By Dr Ambuja Govindaraj
Sometimes as a stress reliever, as a tool to fit into peer groups, to follow the trend and be cool, and sometimes just as celebration, alcohol is becoming a part of everyone’s life. While the limits and impact of alcohol have been widely discussed, there is an extensive need for mothers-to-be to stay away from it. Pregnant mothers have always been told not to drink during their pregnancy but a major reason for that is the foetal alcohol syndrome (FAS) which can develop in the child.
Foetal Alcohol Syndrome
To put simply, foetal alcohol syndrome is the mental and physical damage in a child due to exposure to alcohol while in the womb. This can range from growth problems to brain damage. While the disorders can be mild or severe and can cause physical as well as mental birth defects, they are mainly of the following types:
· Foetal alcohol syndrome (FAS)
· Partial foetal alcohol syndrome
· Alcohol-related birth defects
· Alcohol-related neurodevelopment disorder
· A neurobehavioral disorder associated with prenatal alcohol exposure
The obvious cause of FAS is alcohol consumption. No amount of alcohol has been established as safe to be consumed during pregnancy. If a pregnant woman drinks alcohol during pregnancy, she places the baby at the risk of FAS. The more alcohol is taken during pregnancy, the greater the risk to the unborn baby. Experts usually suggest avoiding alcohol while you are pregnant or if you think you may be or even when you are trying, as before you realise you may put the child to risk. This is because the baby’s brain, heart and blood vessels begin to develop in the early weeks of pregnancy, many times even before the person comes to know that she is pregnant.
What happens when you drink alcohol during pregnancy
When alcohol is consumed during pregnancy, it works in the following manner:
· Alcohol enters the woman’s bloodstream and reaches the developing foetus by crossing the placenta.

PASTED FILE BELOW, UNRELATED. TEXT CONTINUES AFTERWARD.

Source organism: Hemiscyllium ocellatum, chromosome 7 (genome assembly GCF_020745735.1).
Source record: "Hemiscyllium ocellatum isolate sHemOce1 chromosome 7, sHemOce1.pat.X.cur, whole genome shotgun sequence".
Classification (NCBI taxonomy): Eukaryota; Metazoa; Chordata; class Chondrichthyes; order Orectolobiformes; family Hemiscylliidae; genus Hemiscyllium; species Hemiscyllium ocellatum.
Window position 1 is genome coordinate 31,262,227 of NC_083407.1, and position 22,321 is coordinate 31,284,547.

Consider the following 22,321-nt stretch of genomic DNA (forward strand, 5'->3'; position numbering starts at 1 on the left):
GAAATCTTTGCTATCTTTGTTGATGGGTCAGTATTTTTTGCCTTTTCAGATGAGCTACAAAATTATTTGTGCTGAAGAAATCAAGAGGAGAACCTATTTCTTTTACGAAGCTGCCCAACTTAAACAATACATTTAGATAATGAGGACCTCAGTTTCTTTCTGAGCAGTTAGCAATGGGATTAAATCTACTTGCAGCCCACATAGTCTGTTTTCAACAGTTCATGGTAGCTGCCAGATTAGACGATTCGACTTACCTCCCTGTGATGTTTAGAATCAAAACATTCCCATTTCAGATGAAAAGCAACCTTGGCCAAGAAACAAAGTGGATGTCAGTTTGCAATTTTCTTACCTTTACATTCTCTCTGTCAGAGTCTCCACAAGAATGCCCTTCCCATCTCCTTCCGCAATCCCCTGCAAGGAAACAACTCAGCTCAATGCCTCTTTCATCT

· Since a fetus metabolises alcohol slower than an adult, the alcohol leads to higher blood alcohol concentrations in the developing baby.
· As a result, alcohol hinders the delivery of optimal nutrition and oxygen to the developing baby.
· This alcohol exposure prior to the birth, harms the development of tissues and organs, even causing permanent brain damage in the baby.
Symptoms of FAS
As FAS comes with a wide range of problems, its symptoms also range from mental to physical as well as from mild to severe. Distinct facial features, disabilities in learning, joint and bone deformities, heart defects, hyperactivity are some of the prominent signs in a child with FAS. Parents are also likely to notice developmental (delayed development, low birth weight, short stature, slow growth, learning disability, etc.) as well as behavioural (aggression, antisocial behavior, impulsivity, irritability, hyperactivity, etc.) inconsistencies in the child. Congenital heart disease, anxiety, hearing loss, malnutrition, a single line on palm, vision disorder, speech impairment, intellectual disabilities are also among the symptoms that might be observed in the child.
Some of the more common symptoms in a child with FAS include:
· Abnormal facial features like:
· A small head
· A smooth ridge between the upper lip and nose
· Small and wide-set eyes
· A very thin upper lip
· Below average height and weight
· Lack of concentration
· Poor coordination
· Problems in thinking, speech, movement, and social skills
· delayed development
· Poor judgment
· Issues with hearing or seeing
· Learning and/or intellectual disabilities
· Heart problems
· Kidney defects and abnormalities
· Deformed limbs or fingers
· Mood swings
While the symptoms and defects caused by FAS differ with each child, these defects are irreversible. Treatment can be of help, but FAS cannot be cured. Early diagnosis and treatment can help in reducing the symptoms or the impact and especially help with learning difficulties and behavioral issues. As it is in most health issues, an early diagnosis might be helpful in reducing the risk of long-term problems for children with FAS. Hence it is important to let your, as well as your child’s doctor, be informed if you consumed alcohol during pregnancy. It is suggested not to wait for the problems to arise.
How to prevent FAS
More than anything, prevention is the key to avoid FAS. It is entirely preventable if pregnant women can avoid alcohol completely during pregnancy. Some of the guidelines that can help in the prevention of this syndrome are:
· Do not consume alcohol if you’re trying to get pregnant.
· Stop drinking as soon as you know you’re pregnant or if you even think you might be pregnant. The sooner you stop, the better it is for your baby.
· Avoid alcohol throughout your pregnancy.
· Consider giving up alcohol during your childbearing years. This is advised as many pregnancies are unplanned, and damage can occur in the earliest weeks of pregnancy.
If you believe you have any dependency or addiction towards alcohol or are finding it difficult to avoid drinking it, get professional help before you get pregnant.
(The writer is Consultant, Obstetrics and Gynaecology, Columbia Asia Referral hospital Yeshwanthpur.)
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